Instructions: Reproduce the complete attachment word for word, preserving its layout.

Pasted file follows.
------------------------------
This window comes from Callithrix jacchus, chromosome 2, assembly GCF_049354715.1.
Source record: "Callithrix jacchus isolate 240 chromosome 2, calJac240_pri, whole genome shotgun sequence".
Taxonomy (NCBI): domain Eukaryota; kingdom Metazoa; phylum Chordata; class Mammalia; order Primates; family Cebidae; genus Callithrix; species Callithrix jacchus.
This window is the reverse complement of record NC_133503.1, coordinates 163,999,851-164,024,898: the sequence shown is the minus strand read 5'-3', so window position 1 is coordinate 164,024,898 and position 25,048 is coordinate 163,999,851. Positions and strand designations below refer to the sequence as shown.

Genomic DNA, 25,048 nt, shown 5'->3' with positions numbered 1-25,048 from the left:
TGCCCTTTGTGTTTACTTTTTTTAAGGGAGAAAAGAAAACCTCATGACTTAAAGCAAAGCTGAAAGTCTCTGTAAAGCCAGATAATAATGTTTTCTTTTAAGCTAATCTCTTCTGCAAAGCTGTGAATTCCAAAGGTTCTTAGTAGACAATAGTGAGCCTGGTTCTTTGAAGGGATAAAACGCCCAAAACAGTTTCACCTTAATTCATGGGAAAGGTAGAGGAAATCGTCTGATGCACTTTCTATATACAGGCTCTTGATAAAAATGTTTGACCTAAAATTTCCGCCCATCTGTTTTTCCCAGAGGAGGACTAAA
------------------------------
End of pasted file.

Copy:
This window comes from Callithrix jacchus, chromosome 2, assembly GCF_049354715.1.
Source record: "Callithrix jacchus isolate 240 chromosome 2, calJac240_pri, whole genome shotgun sequence".
Taxonomy (NCBI): domain Eukaryota; kingdom Metazoa; phylum Chordata; class Mammalia; order Primates; family Cebidae; genus Callithrix; species Callithrix jacchus.
This window is the reverse complement of record NC_133503.1, coordinates 163,999,851-164,024,898: the sequence shown is the minus strand read 5'-3', so window position 1 is coordinate 164,024,898 and position 25,048 is coordinate 163,999,851. Positions and strand designations below refer to the sequence as shown.

Genomic DNA, 25,048 nt, shown 5'->3' with positions numbered 1-25,048 from the left:
TGCCCTTTGTGTTTACTTTTTTTAAGGGAGAAAAGAAAACCTCATGACTTAAAGCAAAGCTGAAAGTCTCTGTAAAGCCAGATAATAATGTTTTCTTTTAAGCTAATCTCTTCTGCAAAGCTGTGAATTCCAAAGGTTCTTAGTAGACAATAGTGAGCCTGGTTCTTTGAAGGGATAAAACGCCCAAAACAGTTTCACCTTAATTCATGGGAAAGGTAGAGGAAATCGTCTGATGCACTTTCTATATACAGGCTCTTGATAAAAATGTTTGACCTAAAATTTCCGCCCATCTGTTTTTCCCAGAGGAGGACTAAA